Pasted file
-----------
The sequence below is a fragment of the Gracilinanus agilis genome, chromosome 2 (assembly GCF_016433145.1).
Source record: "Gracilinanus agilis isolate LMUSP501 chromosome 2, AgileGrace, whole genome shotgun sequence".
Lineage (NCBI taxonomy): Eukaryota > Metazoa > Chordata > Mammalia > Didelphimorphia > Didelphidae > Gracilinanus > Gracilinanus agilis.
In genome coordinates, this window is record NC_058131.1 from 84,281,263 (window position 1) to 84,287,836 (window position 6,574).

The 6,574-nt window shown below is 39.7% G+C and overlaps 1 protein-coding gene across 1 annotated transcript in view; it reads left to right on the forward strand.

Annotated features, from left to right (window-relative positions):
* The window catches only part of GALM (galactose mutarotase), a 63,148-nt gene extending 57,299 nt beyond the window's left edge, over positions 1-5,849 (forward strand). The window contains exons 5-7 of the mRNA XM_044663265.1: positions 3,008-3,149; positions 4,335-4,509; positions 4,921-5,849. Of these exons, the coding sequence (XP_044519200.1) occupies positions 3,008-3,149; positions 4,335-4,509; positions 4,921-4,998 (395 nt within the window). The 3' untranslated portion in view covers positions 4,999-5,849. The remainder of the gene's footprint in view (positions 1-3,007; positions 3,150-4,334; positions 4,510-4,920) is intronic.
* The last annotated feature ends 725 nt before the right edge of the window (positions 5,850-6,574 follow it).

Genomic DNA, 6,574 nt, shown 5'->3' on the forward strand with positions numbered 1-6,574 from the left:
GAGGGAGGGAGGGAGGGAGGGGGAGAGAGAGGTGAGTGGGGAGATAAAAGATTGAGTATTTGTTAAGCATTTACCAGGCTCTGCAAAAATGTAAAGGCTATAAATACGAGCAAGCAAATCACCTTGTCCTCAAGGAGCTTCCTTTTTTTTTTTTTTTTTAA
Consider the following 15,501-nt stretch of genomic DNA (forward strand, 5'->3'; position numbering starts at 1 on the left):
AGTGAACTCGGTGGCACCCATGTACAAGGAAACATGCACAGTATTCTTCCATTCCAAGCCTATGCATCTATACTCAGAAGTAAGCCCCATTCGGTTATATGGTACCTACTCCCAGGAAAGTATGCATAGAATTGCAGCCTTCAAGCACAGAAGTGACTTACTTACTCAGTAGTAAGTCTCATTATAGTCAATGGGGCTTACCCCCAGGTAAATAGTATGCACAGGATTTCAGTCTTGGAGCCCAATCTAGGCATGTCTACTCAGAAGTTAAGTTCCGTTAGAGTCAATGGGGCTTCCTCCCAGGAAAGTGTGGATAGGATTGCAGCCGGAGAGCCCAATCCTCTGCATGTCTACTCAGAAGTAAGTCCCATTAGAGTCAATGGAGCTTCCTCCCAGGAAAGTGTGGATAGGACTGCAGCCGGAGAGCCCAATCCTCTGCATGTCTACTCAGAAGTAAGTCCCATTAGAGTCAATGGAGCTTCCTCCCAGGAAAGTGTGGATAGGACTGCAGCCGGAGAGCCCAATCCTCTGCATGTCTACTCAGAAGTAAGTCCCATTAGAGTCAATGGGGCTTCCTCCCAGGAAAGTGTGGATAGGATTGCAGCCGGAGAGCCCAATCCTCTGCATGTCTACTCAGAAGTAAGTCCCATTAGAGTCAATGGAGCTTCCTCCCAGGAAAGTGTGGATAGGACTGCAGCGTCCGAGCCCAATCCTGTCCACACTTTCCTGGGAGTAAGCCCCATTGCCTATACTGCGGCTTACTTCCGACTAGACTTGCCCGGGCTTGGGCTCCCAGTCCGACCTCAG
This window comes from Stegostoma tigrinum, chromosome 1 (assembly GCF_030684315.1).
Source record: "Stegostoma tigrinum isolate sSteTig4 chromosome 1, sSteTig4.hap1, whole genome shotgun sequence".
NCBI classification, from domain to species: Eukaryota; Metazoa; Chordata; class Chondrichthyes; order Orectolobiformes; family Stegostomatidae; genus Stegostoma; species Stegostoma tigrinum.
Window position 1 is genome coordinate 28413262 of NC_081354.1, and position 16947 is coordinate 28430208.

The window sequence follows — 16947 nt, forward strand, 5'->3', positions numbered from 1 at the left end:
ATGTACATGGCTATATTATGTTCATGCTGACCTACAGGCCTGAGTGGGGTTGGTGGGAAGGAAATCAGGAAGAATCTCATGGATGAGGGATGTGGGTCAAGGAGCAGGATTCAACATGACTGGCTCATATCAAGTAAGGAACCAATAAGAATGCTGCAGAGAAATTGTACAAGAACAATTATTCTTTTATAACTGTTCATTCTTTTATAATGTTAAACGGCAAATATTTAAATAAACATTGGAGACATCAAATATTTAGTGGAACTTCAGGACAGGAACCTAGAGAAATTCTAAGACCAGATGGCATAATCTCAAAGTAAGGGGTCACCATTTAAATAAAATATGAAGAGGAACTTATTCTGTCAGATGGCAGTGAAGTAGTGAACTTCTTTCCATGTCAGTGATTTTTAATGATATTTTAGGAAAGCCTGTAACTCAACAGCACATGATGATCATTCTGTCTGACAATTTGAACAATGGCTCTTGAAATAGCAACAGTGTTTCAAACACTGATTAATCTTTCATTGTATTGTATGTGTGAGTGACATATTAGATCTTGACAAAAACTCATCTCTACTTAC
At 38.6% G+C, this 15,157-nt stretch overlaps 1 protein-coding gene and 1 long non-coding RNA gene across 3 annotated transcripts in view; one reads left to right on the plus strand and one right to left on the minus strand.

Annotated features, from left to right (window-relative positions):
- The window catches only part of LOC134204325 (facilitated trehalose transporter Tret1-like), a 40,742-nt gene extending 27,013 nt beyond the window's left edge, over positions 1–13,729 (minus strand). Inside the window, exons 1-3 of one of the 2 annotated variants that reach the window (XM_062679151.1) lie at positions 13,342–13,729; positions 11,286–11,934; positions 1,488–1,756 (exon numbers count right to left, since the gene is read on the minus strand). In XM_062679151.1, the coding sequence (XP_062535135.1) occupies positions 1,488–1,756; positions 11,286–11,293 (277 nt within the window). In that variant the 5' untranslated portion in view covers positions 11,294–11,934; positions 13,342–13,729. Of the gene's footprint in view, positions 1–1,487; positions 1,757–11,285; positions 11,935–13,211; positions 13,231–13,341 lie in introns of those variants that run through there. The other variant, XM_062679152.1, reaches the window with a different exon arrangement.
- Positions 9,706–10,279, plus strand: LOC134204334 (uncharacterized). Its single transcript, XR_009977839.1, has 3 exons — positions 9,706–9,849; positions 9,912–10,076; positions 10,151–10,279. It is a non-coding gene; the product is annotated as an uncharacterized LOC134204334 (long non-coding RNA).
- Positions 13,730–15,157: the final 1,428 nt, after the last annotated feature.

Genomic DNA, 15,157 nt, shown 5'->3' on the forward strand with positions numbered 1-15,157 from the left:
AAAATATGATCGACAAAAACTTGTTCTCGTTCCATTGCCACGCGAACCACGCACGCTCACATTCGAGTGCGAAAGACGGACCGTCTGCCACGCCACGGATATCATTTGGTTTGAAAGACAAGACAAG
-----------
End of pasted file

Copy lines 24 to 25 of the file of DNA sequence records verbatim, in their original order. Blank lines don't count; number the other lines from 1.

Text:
Genomic DNA, 15,157 nt, shown 5'->3' on the forward strand with positions numbered 1-15,157 from the left:
AAAATATGATCGACAAAAACTTGTTCTCGTTCCATTGCCACGCGAACCACGCACGCTCACATTCGAGTGCGAAAGACGGACCGTCTGCCACGCCACGGATATCATTTGGTTTGAAAGACAAGACAAG